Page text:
Remember how thrilling it felt to win your last big wager?
Gambling acts in the same way drugs and alcohol do, stimulating the brain’s reward system. For certain people, this can turn into an irresistible feeling.
A gambling issue for one person doesn’t necessarily look the same for another. Because of this, you might’ve heard it referred to as different things:
- Gambling addiction
- Problem gambling
- Compulsive gambling
Fortunately, there are some common tell-tale symptoms that many people share. Here are five of the most prominent signs that you or someone you know may have an issue gambling responsibly.
1) Preoccupation with gambling
We all get excited about a fun new hobby — especially if that hobby is making us money. But for some, hobbies can quickly turn into obsessions. One bet turns into 10 bets. And before you know it, you’re having trouble thinking about much else.
If you went a little overboard with your big March Madness wager, that doesn’t mean you have a gambling addiction. It’s when the off-season rolls around and you find yourself betting on anything and everything to get your fix that a red flag should go up.
Spending your time fixating on odds or replaying previous losses on repeat in your head could be a sign of gambling addiction.
This can be true whether you think you may have a problem or not. Denial is a common symptom of any type of addictive behavior, which can make it difficult to recognize your problem in the first place. If family members, friends or coworkers have commented on your gambling habits, it might be time to take them seriously.
2) Consistently gambling despite consequences
When gambling becomes your primary focus, other aspects of your life naturally take the backseat.
Your family and career become less of a priority. You resort to spending your hard-earned money on gambling rather than on necessities. Furthermore, you might start lying about your gambling behavior, resulting in fractured relationships with loved ones.
You may even begin relying on someone else to support you monetarily because you’ve exhausted your resources on gambling. When this stops working, you might resort to theft or forgery to continue funding the habit.
3) Chasing your losses
Casual gamblers know how to set personal limits and to stop when they’re losing. This can be done by setting restrictions on the number of bets, time or money spent gambling.
The key, however, is being able to know when enough is enough.
The compulsive problems begin when players are compelled to continue wagering in the hopes of recovering those losses. This type of cycle can become more and more detrimental with time.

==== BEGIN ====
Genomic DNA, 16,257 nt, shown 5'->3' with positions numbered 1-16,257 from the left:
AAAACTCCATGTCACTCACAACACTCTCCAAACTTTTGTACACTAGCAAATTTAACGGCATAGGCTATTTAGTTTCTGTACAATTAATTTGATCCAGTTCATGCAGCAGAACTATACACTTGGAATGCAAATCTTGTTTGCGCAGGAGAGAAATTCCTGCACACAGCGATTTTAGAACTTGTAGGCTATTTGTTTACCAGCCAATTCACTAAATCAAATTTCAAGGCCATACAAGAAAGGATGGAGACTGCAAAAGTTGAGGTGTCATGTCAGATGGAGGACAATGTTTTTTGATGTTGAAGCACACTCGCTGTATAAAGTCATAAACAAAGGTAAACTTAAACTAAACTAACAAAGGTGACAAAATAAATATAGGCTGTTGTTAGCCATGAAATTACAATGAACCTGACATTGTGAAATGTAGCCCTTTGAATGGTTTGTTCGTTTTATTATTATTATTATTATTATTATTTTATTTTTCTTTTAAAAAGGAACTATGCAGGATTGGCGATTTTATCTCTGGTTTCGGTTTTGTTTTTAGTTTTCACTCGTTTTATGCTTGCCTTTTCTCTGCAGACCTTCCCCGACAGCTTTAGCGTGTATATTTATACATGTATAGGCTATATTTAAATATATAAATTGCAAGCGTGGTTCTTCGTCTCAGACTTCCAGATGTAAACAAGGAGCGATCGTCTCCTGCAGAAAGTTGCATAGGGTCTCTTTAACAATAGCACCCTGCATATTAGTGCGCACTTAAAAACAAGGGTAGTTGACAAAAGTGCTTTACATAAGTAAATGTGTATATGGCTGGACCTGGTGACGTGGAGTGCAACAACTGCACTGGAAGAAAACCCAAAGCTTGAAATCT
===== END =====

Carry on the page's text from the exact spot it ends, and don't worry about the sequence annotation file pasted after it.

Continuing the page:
Chasing lost bets can turn into a downward spiral. And even if you finally turn a profit on those lost wagers, you might quickly find yourself jonesing for another wager.
Then suddenly, your past bets won’t be enough anymore. You might find yourself needing to up the ante on future bets to achieve the same thrill you did before.
4) Repeated efforts to cut back or stop
Ask almost any addict, and they’ll tell you the hardest part of overcoming an addiction is cutting out the habit. No matter how hard you may wish or try, quitting isn’t as easy as simply stopping.
And oftentimes, it’s even more difficult to cut back or limit that behavior. To a gambling addict, there’s no such thing as “just one bet”.
If you’ve had trouble cutting back on your wagering because of an overwhelming urge to gamble, this is a sure sign of a problem.
5) Withdrawal symptoms
If you do manage to limit your wagering activity, you might find yourself experiencing symptoms of withdrawal.
Much like an alcoholic, gambling addicts can experience physical and emotional side effects from attempting to limit their wagering activity.
Remission can sometimes occur. This is when players reign in their gambling for a certain length of time. For those that don’t take additional steps, however, remission is rarely long-term.
Gambling addiction prevention
There’s no fail-safe way to prevent a gambling problem besides abstaining from the hobby altogether. There are, however, a handful of educational programs and prevention initiatives in place to assist players.
If any of these symptoms sound familiar to you, it might be time to seek professional guidance before the issue gets out of control.
Call the Tennessee Redline at 1-800-889-9789 for 24/7 access to personalized problem gambling resources.